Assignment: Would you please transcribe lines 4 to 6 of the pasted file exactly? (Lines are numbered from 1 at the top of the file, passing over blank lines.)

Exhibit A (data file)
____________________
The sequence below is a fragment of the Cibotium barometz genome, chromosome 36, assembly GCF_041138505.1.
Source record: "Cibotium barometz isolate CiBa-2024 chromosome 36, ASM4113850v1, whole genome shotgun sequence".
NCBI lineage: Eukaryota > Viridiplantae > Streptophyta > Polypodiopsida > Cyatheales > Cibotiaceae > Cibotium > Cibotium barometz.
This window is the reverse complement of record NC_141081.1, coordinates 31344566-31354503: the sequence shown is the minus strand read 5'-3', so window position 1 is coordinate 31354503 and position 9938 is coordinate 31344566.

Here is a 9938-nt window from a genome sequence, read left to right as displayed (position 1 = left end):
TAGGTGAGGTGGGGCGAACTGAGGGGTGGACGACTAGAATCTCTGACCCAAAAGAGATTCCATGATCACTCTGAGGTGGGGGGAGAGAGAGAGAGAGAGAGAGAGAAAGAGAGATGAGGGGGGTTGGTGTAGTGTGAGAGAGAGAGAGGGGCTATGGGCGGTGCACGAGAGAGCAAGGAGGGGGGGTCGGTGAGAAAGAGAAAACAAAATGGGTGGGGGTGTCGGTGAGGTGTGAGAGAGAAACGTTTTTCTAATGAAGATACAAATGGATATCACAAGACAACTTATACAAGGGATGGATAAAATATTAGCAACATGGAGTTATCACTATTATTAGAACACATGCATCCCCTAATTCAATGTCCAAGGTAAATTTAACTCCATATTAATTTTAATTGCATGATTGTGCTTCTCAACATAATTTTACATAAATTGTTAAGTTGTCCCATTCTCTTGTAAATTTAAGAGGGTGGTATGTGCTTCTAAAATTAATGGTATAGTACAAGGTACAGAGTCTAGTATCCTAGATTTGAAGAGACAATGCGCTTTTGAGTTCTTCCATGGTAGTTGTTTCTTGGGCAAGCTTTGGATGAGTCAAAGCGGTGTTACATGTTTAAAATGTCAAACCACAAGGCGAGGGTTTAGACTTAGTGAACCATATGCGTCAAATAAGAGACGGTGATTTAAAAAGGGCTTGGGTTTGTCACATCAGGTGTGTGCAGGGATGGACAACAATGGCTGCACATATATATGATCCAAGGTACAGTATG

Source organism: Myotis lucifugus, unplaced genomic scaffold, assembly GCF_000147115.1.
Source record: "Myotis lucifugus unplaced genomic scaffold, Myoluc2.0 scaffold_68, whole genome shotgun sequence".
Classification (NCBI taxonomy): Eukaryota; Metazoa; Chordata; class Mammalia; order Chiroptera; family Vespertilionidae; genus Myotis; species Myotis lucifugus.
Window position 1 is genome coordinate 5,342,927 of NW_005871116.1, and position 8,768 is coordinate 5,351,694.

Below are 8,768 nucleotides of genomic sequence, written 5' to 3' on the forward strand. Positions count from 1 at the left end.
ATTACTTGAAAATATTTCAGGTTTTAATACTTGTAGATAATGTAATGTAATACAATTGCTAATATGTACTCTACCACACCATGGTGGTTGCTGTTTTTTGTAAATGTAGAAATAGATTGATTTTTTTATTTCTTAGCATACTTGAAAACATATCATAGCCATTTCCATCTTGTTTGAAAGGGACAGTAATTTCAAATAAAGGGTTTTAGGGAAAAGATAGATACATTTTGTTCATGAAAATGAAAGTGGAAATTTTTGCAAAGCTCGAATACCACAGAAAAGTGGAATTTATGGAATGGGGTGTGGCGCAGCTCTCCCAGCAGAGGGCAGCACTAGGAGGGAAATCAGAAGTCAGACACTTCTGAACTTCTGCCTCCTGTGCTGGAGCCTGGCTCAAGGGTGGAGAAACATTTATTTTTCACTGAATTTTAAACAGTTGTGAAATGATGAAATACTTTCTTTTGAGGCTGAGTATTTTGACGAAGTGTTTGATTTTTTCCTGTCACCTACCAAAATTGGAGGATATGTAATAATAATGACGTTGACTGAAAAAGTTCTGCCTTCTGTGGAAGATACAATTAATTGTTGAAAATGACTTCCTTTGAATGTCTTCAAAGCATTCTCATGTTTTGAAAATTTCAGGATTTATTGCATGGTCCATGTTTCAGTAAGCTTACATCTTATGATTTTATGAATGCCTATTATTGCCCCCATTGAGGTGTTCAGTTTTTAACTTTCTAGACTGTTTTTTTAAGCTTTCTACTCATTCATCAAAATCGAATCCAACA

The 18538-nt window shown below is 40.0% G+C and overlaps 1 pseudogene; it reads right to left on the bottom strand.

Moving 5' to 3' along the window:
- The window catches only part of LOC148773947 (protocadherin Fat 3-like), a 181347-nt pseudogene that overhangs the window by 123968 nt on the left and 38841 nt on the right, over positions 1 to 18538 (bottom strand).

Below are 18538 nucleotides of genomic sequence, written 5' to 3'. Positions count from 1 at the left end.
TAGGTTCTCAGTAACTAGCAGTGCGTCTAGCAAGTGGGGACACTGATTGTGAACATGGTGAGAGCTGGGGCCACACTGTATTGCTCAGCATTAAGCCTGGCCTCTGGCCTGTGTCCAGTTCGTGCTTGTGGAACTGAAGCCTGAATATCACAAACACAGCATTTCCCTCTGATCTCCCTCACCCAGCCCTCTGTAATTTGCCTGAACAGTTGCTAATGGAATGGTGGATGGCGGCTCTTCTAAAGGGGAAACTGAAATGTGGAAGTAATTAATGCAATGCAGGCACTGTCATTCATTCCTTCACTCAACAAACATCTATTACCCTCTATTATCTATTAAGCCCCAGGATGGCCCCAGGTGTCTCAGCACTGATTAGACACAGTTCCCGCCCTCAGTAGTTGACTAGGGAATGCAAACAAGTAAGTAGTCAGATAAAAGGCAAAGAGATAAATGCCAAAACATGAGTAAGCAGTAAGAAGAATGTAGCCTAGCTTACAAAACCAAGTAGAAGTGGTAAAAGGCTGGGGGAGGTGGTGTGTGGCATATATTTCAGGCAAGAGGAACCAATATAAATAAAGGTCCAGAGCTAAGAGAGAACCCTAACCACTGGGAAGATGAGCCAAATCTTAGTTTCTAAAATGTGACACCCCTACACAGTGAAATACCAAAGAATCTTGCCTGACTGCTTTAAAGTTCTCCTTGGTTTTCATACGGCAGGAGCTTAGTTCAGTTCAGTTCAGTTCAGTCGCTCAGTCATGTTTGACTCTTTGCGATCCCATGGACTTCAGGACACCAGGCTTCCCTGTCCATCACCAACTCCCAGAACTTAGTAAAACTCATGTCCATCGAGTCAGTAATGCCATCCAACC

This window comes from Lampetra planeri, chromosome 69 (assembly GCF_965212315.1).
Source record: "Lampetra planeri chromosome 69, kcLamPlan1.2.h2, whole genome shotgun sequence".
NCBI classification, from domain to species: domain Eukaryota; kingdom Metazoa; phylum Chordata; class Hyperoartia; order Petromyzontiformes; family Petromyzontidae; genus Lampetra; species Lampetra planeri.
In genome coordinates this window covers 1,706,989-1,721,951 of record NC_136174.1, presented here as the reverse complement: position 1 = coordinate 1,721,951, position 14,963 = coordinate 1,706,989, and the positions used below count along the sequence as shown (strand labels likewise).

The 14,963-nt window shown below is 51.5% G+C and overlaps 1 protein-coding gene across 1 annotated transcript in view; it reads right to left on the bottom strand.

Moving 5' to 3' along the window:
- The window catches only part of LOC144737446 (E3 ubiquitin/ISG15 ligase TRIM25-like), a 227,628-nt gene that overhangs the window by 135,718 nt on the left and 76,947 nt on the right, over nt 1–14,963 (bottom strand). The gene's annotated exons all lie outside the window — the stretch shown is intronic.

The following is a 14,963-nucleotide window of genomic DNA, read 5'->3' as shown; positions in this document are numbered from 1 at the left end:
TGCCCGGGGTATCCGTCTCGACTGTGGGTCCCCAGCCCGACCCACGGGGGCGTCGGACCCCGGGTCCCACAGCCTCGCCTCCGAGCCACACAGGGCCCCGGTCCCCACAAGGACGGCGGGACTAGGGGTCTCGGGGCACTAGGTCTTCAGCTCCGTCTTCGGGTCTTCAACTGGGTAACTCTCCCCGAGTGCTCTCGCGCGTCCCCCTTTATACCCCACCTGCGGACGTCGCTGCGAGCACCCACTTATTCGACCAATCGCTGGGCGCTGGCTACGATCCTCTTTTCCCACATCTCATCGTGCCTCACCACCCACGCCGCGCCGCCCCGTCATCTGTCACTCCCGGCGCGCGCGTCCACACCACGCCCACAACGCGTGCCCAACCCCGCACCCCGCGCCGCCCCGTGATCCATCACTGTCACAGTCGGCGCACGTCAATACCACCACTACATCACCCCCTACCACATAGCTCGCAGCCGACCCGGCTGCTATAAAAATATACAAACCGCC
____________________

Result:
This window is the reverse complement of record NC_141081.1, coordinates 31344566-31354503: the sequence shown is the minus strand read 5'-3', so window position 1 is coordinate 31354503 and position 9938 is coordinate 31344566.

Here is a 9938-nt window from a genome sequence, read left to right as displayed (position 1 = left end):
TAGGTGAGGTGGGGCGAACTGAGGGGTGGACGACTAGAATCTCTGACCCAAAAGAGATTCCATGATCACTCTGAGGTGGGGGGAGAGAGAGAGAGAGAGAGAGAGAAAGAGAGATGAGGGGGGTTGGTGTAGTGTGAGAGAGAGAGAGGGGCTATGGGCGGTGCACGAGAGAGCAAGGAGGGGGGGTCGGTGAGAAAGAGAAAACAAAATGGGTGGGGGTGTCGGTGAGGTGTGAGAGAGAAACGTTTTTCTAATGAAGATACAAATGGATATCACAAGACAACTTATACAAGGGATGGATAAAATATTAGCAACATGGAGTTATCACTATTATTAGAACACATGCATCCCCTAATTCAATGTCCAAGGTAAATTTAACTCCATATTAATTTTAATTGCATGATTGTGCTTCTCAACATAATTTTACATAAATTGTTAAGTTGTCCCATTCTCTTGTAAATTTAAGAGGGTGGTATGTGCTTCTAAAATTAATGGTATAGTACAAGGTACAGAGTCTAGTATCCTAGATTTGAAGAGACAATGCGCTTTTGAGTTCTTCCATGGTAGTTGTTTCTTGGGCAAGCTTTGGATGAGTCAAAGCGGTGTTACATGTTTAAAATGTCAAACCACAAGGCGAGGGTTTAGACTTAGTGAACCATATGCGTCAAATAAGAGACGGTGATTTAAAAAGGGCTTGGGTTTGTCACATCAGGTGTGTGCAGGGATGGACAACAATGGCTGCACATATATATGATCCAAGGTACAGTATG